6.857: Computer and Network Security
MIT's class 6.857 (Computer and Network Security, Fall
2009), taught by Professor Ronald L. Rivest, was given
a homework assignment to review some of the submissions
NIST SHA-3 Hash Function Competition
with respect to the arguments made by the submitters
about the security of their proposals. The homework assignment itself is given
here (see Problem 3).
Professor Rivest invited the students to post their
homework solutions online, for public review, in the
belief that this might be helpful to the SHA-3 process.
So, they are posted here. However, the following caveats
and understandings apply:
These solutions are posted with the students' explicit
permission. Some of the solutions are not posted,
some of the solutions are posted anonymously, and
some of the solutions are posted with the submitters'
names attached, at the discretion of the submitters.
Each solution was created by a team of three or four
Each team was given four candidate algorithms to review.
They were also asked to pick their favorite algorithm.
The students were only asked to consider the security
aspects of the submitted proposals. Some algorithms
were reviewed by more than one team. Some algorithms
may have no posted review here.
The MD6 algorithm was not given to any team, as that
algorithm was developed by Professor Rivest and a team
including Jayant Krishnamurthy, the 6.857 teaching
The evaluations and recommendations made in these reviews
are those of the student authors only; they do not in any way
represent any evaluation, official or otherwise, of
Professor Rivest, Jayant Krishnamurthy, MIT, or any other
individuals or organizations.
These are student reviews, not reviews by professionals who
have been working in the field for many years. Thus, they
may well contain serious mistakes or misunderstandings of
various kinds. Nothing in these reviews should be considered
authoritative, definitive, or expert opinion. Any recommendations
made should be considered as at best suggestive of what NIST
should do. Note in particular that the reviews did not
consider aspects other than security (such as speed).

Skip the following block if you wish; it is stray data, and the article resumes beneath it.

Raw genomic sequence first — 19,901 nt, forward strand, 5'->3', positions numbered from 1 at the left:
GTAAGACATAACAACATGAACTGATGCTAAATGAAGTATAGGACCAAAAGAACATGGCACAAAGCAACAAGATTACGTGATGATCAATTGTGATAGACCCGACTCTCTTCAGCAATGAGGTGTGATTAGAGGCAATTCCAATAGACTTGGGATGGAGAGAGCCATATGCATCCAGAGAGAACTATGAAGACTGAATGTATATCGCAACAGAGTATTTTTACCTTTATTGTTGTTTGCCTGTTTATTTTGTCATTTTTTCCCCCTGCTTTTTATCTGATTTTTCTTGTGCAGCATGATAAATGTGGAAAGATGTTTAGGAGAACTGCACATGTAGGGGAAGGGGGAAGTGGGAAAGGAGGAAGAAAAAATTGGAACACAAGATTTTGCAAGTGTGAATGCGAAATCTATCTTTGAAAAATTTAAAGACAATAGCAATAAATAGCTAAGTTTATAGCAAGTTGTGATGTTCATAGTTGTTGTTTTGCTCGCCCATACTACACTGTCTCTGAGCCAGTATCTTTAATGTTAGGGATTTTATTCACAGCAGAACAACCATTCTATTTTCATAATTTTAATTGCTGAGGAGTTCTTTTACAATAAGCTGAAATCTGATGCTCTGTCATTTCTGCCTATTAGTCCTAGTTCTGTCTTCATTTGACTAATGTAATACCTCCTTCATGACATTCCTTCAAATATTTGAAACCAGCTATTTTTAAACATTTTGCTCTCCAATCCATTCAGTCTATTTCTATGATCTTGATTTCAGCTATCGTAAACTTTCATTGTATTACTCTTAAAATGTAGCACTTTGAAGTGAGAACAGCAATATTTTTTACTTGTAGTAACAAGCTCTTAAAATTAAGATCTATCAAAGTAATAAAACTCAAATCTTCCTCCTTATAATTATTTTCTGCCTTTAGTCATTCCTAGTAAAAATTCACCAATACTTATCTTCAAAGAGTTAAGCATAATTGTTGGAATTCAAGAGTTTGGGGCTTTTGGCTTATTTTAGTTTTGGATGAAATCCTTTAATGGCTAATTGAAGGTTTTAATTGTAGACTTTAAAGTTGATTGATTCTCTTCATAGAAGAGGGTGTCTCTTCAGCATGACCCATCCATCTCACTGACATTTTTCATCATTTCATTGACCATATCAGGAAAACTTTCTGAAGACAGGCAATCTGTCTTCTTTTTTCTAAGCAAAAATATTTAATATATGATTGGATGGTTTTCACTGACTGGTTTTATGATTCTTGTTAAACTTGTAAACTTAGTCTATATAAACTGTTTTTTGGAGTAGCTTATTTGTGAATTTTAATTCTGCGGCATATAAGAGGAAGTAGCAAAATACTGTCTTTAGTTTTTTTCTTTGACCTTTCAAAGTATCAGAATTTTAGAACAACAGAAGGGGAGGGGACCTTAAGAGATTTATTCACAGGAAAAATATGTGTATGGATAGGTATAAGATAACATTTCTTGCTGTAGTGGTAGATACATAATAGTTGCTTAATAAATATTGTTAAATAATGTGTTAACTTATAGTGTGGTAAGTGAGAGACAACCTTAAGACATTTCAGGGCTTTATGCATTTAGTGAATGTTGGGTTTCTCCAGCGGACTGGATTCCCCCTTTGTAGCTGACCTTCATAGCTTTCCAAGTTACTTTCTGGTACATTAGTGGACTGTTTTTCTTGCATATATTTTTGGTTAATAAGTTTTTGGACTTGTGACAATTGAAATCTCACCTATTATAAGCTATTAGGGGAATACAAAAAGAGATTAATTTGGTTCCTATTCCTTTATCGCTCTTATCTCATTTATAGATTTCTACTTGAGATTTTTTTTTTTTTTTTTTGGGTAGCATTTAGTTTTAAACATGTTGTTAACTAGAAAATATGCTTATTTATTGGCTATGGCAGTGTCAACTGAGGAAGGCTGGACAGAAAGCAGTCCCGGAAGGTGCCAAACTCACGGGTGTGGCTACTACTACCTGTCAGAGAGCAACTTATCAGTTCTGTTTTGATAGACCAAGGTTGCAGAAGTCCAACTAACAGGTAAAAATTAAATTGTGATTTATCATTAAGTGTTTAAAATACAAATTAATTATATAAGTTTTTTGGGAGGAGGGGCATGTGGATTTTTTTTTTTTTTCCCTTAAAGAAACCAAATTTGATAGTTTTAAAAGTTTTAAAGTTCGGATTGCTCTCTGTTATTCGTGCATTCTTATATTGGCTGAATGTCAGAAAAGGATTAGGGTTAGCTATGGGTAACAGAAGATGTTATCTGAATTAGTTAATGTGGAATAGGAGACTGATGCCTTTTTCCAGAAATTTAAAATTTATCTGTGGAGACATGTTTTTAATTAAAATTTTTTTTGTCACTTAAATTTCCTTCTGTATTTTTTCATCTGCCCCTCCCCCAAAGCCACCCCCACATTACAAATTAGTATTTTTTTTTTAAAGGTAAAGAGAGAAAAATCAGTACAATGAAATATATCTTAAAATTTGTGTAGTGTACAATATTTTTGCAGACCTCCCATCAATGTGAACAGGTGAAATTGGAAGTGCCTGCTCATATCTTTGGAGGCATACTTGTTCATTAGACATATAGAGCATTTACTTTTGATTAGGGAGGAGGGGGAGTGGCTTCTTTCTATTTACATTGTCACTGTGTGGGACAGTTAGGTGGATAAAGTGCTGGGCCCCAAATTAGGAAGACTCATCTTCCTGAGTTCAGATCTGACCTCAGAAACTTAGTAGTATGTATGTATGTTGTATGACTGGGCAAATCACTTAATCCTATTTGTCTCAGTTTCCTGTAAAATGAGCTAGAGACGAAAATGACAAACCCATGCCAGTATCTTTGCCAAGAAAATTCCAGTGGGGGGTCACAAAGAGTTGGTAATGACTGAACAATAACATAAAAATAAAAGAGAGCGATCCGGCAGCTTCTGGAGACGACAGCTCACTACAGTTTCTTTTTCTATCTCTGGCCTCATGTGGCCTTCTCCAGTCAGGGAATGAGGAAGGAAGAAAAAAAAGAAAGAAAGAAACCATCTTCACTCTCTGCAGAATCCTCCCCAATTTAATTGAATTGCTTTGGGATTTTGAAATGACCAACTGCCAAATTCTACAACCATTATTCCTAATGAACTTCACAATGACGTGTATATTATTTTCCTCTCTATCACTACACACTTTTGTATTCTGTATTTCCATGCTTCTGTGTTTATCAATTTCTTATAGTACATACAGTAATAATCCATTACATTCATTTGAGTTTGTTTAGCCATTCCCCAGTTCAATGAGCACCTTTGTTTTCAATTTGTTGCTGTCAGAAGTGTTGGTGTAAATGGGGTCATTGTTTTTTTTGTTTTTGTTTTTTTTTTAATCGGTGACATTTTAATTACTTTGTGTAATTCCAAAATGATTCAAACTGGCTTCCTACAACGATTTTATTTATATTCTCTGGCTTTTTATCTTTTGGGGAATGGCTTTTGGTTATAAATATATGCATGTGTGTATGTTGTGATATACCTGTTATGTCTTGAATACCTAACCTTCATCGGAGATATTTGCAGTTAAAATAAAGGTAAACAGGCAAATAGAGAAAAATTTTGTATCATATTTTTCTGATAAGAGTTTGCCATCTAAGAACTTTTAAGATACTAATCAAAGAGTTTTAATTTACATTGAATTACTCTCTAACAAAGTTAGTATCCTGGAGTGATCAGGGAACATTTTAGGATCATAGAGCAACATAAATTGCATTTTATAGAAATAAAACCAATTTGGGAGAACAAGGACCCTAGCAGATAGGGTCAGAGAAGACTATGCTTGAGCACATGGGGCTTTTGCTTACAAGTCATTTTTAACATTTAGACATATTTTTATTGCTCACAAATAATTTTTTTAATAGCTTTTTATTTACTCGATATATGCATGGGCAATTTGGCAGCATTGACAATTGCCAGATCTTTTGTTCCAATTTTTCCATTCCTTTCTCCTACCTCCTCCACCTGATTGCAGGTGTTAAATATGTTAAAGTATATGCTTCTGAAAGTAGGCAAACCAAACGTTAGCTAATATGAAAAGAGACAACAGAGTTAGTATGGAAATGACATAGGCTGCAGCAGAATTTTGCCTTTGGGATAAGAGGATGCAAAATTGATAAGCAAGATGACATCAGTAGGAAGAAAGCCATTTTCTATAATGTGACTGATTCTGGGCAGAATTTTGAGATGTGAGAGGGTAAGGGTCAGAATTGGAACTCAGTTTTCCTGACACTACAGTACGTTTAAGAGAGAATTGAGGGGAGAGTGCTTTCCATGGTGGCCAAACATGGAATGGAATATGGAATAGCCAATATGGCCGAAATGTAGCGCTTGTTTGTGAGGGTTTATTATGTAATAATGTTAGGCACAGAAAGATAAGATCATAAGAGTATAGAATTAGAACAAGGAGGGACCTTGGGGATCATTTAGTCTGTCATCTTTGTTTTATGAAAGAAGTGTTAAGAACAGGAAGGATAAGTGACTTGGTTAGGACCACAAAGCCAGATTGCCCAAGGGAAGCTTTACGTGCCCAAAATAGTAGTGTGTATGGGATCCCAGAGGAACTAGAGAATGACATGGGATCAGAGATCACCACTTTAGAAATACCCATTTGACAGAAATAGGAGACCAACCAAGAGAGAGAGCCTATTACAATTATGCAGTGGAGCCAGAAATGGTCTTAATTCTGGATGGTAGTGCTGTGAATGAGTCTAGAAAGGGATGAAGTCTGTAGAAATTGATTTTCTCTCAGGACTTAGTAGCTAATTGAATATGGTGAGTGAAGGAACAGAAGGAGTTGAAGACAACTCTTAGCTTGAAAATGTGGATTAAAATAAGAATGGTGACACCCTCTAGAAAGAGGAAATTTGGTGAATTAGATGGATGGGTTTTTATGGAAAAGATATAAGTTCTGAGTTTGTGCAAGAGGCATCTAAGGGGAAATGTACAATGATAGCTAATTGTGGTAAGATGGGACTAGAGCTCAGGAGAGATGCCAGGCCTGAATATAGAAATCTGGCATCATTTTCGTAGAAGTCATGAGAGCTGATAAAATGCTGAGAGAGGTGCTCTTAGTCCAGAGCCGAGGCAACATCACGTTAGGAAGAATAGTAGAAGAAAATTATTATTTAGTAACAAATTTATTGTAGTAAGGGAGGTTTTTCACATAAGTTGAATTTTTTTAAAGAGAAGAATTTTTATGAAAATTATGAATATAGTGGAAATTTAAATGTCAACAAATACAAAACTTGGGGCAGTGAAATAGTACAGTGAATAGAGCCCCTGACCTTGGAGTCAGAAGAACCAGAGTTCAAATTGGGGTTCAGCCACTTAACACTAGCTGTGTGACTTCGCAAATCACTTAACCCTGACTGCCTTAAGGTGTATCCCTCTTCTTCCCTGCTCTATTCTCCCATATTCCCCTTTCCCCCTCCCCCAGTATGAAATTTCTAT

The students are of course busy with many obligations, and
the reviews may sometimes show that the students really
needed more time to digest the proposals adequately.
These solutions are typically posted as they were received, with
little or no corrections and no indication of the grades
received by the students.
Nonetheless, even with all of these caveats,
it might be useful and/or interesting
to others examining the SHA-3
candidate algorithms to see what a class of MIT students studying
security thought of the security documentation
of the SHA-3 proposals in such an
We do not intend to post corrections or updates to these homework
postings. Substantial comments regarding any points made in these
evaluations should be posted on the hash-forum mailing list:
hash-forum at nist dot gov.
Here are the evaluations:
- Group 0: Cheetah, SHABAL, SHAMATA and
Blender -- by Tom Brown, Nick Semenkovich, and Capen Low
- Group 1: CRUNCH
SIMD, Dynamic SHA, ECHO -- by Elette Boyle, David Harvison,
Rodrigo Ipince and Benjamin Switala
- Group 2: Skein, ECHO, Dynamic
- Group 3: FUGUE, Arirang, Spectral Hash, Enrupt -- Declined to
post their problem solution
- Group 4: GROSTL, Hamsi,
- Group 5: KECCAK, LUX, AURORA, and
- Group 6: LANE, CHI, Sandstorm, MCSSHA-3 -- Declined to post their problem solution
- Group 7: FSB, Lesamnta, SHAvite-3, JH -- by Victor Williamson,
Trevor Rundell, and Oliver Yeh
- Group 8: BLAKE, Twister, Blue
Midnight Wish, Luffa
-- by Manal Dia, Curtis Liu, Eric Marion and Victoria Popic
- Group 9: NaSHA, CubeHash, SWIFFTX, Skein -- by Aleksandar Zlateski,
Ranko Sredojevic and Sarah Cheng
- Group 10: EDON-R, Sarmal, Vortex, Blue Midnight Wish -- Declined
to post their problem solution